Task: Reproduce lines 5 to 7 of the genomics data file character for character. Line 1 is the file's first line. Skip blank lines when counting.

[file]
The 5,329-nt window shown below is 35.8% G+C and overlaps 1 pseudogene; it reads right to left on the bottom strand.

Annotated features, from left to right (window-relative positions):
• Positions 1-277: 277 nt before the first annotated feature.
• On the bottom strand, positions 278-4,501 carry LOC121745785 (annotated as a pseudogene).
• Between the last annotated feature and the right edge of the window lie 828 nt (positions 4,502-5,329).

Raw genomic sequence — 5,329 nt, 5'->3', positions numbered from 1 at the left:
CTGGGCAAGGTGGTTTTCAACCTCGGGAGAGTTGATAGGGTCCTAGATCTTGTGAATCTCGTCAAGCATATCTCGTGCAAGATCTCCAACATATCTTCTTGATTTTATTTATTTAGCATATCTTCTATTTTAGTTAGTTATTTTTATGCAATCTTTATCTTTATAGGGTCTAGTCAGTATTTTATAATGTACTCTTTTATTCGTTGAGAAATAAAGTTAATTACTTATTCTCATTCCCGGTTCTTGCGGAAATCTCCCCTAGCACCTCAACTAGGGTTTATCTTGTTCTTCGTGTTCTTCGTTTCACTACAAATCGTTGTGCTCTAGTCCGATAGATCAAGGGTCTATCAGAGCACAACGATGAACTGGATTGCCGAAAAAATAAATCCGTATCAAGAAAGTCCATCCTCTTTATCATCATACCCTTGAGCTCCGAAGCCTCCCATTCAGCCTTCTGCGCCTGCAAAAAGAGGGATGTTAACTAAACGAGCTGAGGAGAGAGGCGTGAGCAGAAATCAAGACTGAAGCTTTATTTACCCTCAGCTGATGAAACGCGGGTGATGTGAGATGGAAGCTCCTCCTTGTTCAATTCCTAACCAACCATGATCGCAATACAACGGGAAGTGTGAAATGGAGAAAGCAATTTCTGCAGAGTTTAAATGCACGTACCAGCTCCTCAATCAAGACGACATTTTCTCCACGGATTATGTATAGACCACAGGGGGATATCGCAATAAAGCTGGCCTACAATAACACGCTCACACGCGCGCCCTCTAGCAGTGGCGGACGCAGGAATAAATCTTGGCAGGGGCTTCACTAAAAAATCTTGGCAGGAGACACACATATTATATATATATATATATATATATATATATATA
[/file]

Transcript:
• Between the last annotated feature and the right edge of the window lie 828 nt (positions 4,502-5,329).

Raw genomic sequence — 5,329 nt, 5'->3', positions numbered from 1 at the left:
CTGGGCAAGGTGGTTTTCAACCTCGGGAGAGTTGATAGGGTCCTAGATCTTGTGAATCTCGTCAAGCATATCTCGTGCAAGATCTCCAACATATCTTCTTGATTTTATTTATTTAGCATATCTTCTATTTTAGTTAGTTATTTTTATGCAATCTTTATCTTTATAGGGTCTAGTCAGTATTTTATAATGTACTCTTTTATTCGTTGAGAAATAAAGTTAATTACTTATTCTCATTCCCGGTTCTTGCGGAAATCTCCCCTAGCACCTCAACTAGGGTTTATCTTGTTCTTCGTGTTCTTCGTTTCACTACAAATCGTTGTGCTCTAGTCCGATAGATCAAGGGTCTATCAGAGCACAACGATGAACTGGATTGCCGAAAAAATAAATCCGTATCAAGAAAGTCCATCCTCTTTATCATCATACCCTTGAGCTCCGAAGCCTCCCATTCAGCCTTCTGCGCCTGCAAAAAGAGGGATGTTAACTAAACGAGCTGAGGAGAGAGGCGTGAGCAGAAATCAAGACTGAAGCTTTATTTACCCTCAGCTGATGAAACGCGGGTGATGTGAGATGGAAGCTCCTCCTTGTTCAATTCCTAACCAACCATGATCGCAATACAACGGGAAGTGTGAAATGGAGAAAGCAATTTCTGCAGAGTTTAAATGCACGTACCAGCTCCTCAATCAAGACGACATTTTCTCCACGGATTATGTATAGACCACAGGGGGATATCGCAATAAAGCTGGCCTACAATAACACGCTCACACGCGCGCCCTCTAGCAGTGGCGGACGCAGGAATAAATCTTGGCAGGGGCTTCACTAAAAAATCTTGGCAGGAGACACACATATTATATATATATATATATATATATATATATATA